If you want to find the right job, then you need to fish where the fish are at, and not stand in a swimming pool and hope that the fish will show up. One of the possible career goals for this candidate may be Early Childhood Educator (hard to tell for sure, because of mistake #3).  There are thousands of positions for which LinkedIn is an ideal place for self-promotion. But for some kinds of positions, LinkedIn (and other social media platforms) are a waste of e-space.  Organizations that hire ECE specialists don’t use LinkedIn for recruitment. The largest ECE-themed group on LinkedIn has only 1500 members worldwide.   Jobseekers need to find the right niche job boards, discussion forums and professionals associations if they want to be found for highly specialized positions, and LinkedIn may not be it.


When It Comes To Networking, Don’t Be A Jack

April 27th, 2011
Don't Be A Networking Jack

Don't Be A Networking Jack

(Cross-posted at Radical Events)

Some people have a natural ability to network.  They can fearlessly enter a room, strike up a conversation with anybody, exude confidence, and walk away with a dozen new friends and business contacts. But for many of us, networking is an acquired art. Sometimes a painfully acquired art.

I recently had the opportunity to watch various people practice their networking skills ( I’m an inveterate people watcher, in case you didn’t know), and got to meet some genuine networking artists, a few artists-in-training, and one memorable my-kindergartener-could-have-painted-better-than-that.

I’ll call him Jack. That’s not his real name, but it’s apt. Halfway through a three-day event, many people were calling him Jack, only with three additional letters attached.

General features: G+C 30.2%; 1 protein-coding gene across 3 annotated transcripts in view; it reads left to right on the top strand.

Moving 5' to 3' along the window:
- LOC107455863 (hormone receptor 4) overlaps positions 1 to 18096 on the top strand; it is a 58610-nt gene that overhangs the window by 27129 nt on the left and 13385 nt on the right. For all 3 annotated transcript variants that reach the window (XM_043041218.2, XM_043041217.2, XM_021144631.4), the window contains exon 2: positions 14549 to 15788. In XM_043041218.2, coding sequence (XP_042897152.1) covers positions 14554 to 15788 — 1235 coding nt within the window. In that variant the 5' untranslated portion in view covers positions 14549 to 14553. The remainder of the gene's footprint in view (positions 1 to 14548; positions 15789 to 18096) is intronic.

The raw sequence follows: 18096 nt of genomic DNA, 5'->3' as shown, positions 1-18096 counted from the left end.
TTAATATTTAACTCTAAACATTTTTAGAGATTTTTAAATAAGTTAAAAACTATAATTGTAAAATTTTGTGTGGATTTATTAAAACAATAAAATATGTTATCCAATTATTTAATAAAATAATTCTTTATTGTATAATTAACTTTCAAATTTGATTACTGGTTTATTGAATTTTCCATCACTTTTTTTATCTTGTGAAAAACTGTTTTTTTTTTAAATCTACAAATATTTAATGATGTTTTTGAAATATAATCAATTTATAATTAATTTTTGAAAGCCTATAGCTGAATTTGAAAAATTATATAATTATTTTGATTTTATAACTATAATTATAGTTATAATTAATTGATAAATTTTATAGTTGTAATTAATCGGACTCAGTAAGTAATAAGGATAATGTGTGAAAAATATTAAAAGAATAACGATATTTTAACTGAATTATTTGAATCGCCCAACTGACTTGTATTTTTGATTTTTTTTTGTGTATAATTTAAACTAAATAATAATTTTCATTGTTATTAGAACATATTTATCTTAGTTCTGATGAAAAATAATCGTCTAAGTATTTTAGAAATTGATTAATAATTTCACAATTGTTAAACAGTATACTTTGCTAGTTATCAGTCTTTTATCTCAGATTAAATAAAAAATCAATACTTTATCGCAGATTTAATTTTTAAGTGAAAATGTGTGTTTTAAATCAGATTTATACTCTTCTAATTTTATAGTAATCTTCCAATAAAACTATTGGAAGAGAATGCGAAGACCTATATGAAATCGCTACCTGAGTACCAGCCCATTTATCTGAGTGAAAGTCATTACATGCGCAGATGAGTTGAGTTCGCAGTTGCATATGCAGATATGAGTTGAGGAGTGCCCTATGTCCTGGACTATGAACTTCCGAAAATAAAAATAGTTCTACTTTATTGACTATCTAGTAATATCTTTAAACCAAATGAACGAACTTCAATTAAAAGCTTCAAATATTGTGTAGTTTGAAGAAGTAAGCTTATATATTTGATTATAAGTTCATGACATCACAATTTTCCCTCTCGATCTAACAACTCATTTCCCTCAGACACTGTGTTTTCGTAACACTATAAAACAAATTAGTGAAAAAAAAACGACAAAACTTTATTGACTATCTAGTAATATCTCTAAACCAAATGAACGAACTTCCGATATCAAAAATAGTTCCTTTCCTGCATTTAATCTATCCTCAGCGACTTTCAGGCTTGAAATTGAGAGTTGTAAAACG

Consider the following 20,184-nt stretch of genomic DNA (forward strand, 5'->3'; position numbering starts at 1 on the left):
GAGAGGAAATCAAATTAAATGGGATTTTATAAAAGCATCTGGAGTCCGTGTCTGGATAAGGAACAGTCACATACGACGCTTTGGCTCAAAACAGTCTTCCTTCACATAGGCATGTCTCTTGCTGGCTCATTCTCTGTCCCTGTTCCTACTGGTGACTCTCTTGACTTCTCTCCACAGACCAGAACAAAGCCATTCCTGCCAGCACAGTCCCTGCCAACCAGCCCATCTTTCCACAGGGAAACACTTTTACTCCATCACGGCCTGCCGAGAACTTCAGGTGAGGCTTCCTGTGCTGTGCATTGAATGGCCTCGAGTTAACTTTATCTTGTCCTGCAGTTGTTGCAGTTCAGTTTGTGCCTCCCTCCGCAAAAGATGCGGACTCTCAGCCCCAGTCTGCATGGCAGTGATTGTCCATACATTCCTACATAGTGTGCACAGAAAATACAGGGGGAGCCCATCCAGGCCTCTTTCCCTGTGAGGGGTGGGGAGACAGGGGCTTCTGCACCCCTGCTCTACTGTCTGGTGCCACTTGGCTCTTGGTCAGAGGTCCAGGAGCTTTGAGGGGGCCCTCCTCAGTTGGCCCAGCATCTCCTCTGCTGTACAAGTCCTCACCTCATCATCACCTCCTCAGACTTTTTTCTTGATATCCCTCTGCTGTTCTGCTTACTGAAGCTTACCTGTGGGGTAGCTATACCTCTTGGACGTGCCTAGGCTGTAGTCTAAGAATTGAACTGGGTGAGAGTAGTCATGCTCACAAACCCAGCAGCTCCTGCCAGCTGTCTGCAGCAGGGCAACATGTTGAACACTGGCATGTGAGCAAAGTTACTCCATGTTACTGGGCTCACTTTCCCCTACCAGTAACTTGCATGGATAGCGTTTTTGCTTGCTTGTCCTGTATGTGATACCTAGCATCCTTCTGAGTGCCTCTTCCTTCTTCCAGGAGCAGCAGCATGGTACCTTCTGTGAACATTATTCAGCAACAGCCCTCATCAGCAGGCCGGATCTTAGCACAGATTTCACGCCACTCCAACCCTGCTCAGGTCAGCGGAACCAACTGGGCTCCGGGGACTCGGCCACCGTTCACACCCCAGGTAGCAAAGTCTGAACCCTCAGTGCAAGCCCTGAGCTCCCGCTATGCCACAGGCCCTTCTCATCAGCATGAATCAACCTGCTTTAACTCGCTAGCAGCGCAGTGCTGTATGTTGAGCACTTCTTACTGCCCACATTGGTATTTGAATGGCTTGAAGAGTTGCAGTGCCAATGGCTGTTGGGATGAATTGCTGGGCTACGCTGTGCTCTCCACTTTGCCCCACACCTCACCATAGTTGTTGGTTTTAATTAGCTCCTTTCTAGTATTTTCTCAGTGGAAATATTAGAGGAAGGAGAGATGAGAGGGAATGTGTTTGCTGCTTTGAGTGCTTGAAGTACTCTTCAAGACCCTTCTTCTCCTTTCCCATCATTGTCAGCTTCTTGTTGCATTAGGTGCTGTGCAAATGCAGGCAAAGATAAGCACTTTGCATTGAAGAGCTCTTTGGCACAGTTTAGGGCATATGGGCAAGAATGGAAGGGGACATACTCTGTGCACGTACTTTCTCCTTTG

When It Comes to Networking, Don’t Be a Jack

  • Don’t make distribution of your business cards the sole focus of your networking efforts.
  • Don’t introduce yourself with a long-winded and too-obviously rehearsed list of credentials, in a my-letters-are-bigger-than-your-letters kind of a way.
  • Don’t monopolize conversations. If you know less about the person you’ve just talked to than they know about you, there’s a problem with your networking approach.
  • If you are going to follow the fake-it-until-you-make-it model of business development, be credible. Nobody is going to believe that a guy from Brazil just sent you a cheque for tens of thousands of dollars for unspecified services, especially when, if asked for details, your story deflates like a suddenly untied balloon.
  • Don’t be the self-appointed conference commentator. Don’t ask so many questions during conference presentations and panel discussions that you take the program off track. It really isn’t all about you.
  • Don’t bring a world-weary “in-my-day” attitude to a networking event. Or anywhere, really.
  • Don’t tell people what they are doing wrong with their business, their job search, their life, and how they could be millionaires, or hundred-thousand-aires, if they just follow your advice.

Everybody has a purpose in life. In some cases, it’s to be the bad example. I’m sure Jack has a much bigger purpose on this earth, but for me, he will eternally be my example of how not to network.


Meet Karen Siwak

An award-winning Certified Résumé Strategist, Karen has crafted top calibre career transition packages for thousands of clients. Her specialty is helping people identify and articulate their unique brands and value propositions, and she is passionate about empowering clients with the tools, strategies and confidence to take control of their career search. Read more...